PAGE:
Having only 3 full days in Lagos under my belt I haven’t had a chance to fully explore the city. What I can say is that the infamous traffic congestion that I heard so much about from my Nigerian friends in New York City as well as the ramped police corruption that is so common that people are no longer even outraged by it, both seem to be true.
Lagos is divided between the mainland where most people live and Victoria Island where most people work. With a city boasting 15 million people by some estimates and only one road connecting the island and the mainland, you can imagine the chaos that ensures trying to get from one place to another. Every hour of the day seems to be rush hour, and car wait hours to get home at night from work.
Compounding the problem is the various forms of transportation in Lagos, all which follow an individual set of traffic laws seemingly unknown to anyone else on the road. There are regular privately owned cars, public buses which scream out their destination and slow to about five miles an hour for passengers to jump in or out and small motorcycles that ferry people to their destinations on the back of their bikes. The latter of which is defiantly the fastest mode of transportation, mostly because they drive whichever direction they feel like with no regard for traffic lanes or in many cases oncoming traffic.
Commuters create lanes and jockey for position on the road using whatever small opening they can find, which explains why most cars look as though they’ve beaten with a baseball bat and why when our car bumped into a person on a motorbike neither the driver nor the person they hit seemed phased by the incident.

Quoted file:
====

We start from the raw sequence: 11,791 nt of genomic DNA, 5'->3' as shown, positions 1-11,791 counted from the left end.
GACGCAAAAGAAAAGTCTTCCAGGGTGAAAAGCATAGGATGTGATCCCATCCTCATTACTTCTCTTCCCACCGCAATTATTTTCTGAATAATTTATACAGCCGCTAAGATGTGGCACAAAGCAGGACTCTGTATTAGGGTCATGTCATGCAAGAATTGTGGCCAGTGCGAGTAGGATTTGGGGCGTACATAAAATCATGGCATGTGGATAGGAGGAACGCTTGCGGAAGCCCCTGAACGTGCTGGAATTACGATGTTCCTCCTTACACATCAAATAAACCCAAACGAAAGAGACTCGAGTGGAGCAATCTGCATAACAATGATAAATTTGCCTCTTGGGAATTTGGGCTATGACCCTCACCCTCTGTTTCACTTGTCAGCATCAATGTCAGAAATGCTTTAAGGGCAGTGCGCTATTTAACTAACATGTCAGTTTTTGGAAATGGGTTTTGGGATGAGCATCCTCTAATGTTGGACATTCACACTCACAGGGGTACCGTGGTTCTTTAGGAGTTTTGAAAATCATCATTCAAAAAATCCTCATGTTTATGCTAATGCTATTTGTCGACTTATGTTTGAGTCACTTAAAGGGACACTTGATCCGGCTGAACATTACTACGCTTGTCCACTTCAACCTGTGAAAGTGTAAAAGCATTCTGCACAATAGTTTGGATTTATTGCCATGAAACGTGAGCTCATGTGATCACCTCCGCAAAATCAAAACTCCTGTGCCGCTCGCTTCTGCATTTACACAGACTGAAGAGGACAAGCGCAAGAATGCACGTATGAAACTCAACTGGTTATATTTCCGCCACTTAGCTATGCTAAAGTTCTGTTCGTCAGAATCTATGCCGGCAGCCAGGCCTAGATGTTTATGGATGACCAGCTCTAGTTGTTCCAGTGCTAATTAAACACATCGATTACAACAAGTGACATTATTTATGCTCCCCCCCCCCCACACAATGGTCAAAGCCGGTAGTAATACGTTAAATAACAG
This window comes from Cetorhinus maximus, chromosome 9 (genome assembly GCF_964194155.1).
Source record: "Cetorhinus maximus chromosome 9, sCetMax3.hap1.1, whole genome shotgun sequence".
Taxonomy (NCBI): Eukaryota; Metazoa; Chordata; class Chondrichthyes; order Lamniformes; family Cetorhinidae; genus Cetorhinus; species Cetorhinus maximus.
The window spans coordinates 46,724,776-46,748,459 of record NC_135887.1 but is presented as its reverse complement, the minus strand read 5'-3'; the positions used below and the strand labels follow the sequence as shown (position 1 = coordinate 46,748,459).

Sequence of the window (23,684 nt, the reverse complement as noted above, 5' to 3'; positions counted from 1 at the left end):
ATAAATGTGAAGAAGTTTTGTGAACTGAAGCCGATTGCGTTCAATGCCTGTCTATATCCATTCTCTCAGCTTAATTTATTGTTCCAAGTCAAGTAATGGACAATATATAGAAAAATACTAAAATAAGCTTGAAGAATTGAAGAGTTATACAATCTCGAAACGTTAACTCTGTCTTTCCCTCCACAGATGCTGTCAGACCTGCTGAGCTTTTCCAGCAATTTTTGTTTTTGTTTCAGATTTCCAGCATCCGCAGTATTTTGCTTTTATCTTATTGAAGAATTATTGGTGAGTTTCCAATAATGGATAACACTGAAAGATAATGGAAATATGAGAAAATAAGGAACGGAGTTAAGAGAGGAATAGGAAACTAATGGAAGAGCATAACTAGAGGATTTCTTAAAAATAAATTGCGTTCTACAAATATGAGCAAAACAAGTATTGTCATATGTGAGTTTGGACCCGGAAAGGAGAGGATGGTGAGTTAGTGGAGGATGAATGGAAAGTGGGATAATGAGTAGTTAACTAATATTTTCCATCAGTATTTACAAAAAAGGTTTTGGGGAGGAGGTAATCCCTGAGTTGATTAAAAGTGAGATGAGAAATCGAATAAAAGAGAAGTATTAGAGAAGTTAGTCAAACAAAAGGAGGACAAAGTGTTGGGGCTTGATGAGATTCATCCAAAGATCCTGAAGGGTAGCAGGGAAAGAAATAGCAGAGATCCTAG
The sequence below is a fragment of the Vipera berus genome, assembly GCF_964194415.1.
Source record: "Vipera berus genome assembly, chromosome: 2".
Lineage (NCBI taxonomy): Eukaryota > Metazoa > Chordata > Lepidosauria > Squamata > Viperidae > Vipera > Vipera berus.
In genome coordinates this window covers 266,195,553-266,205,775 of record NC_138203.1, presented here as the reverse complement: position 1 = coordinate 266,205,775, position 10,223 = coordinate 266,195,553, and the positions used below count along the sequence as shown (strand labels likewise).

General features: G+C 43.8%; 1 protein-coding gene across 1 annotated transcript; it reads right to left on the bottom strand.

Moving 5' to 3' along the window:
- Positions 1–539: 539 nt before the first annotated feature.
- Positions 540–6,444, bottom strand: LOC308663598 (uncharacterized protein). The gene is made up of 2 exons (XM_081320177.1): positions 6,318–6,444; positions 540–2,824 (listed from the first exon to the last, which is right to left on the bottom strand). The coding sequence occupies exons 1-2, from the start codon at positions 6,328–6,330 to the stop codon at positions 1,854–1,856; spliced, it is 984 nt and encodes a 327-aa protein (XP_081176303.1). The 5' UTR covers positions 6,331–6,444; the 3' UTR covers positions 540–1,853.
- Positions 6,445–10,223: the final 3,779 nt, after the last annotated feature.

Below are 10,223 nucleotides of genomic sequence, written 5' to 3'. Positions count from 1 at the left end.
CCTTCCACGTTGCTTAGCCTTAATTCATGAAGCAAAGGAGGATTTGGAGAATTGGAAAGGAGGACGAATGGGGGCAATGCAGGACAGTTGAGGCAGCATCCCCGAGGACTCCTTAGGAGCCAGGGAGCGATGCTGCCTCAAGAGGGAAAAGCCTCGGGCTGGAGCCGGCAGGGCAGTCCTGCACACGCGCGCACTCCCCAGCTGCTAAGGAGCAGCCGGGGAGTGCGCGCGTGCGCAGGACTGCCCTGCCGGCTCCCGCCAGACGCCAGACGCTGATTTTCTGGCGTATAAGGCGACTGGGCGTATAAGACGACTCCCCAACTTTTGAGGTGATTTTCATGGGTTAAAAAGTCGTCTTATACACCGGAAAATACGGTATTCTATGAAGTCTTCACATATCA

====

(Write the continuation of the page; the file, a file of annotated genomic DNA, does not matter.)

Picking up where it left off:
Police presence is highly visible in Lagos, and their duties on the roadways are supposedly to help move traffic along and check cars for illegal weapons. However, they seem to do little more than stop your car, ask for a bribe and then more you along once an agreed upon sum is paid.
Our own experience with this corruption happened yesterday when our car was stopped for going the wrong way down a one way street. I should mention there were about 5 cars in front of us and a few behind us as well. The police jumped in front and then into our car, demanding that we pull over and then that we give them money. Though I don’t think they meant us any harm they certainly meant to intimidate us by surrounding our car with five policemen and shouting over the top of us every time we tried to speak. Detained for about twenty minutes we were finally let go after negotiating an outrageous fine and the driver agreeing to give the ringleader her phone number!
Though I was warned this would happen, the sense of outrage that corruption could be so blatant, and that normative rule of law and order, not to mention personal space could be so easily violated left me frustrated for the people who live with this on a daily basis. When I asked people why police corruption was so prevalent in Lagos the universal reply was that the police are vastly underpaid and use these pay offs to supplement their income. There seems to be an overall lack of confidence in the police’s ability or desire to protect and serve the citizens of Lagos and most people I talked to laughed when I asked if they would call the police if faced with some kind of danger or were in trouble.
After all this ranting I feel like I should now be offering a suggestion on what can be done to improve this situation. But for now I have no answers. Overhauling the police system and then somehow convincing the people of Lagos to trust in this new system seems a daunting task at best and an oppressively overwhelming one at worst. Though despite my current lack of ideas sheer instinct tells me it can’t be impossible.
Posted By Laura Cardinal (Nigeria)
Posted Jun 5th, 2006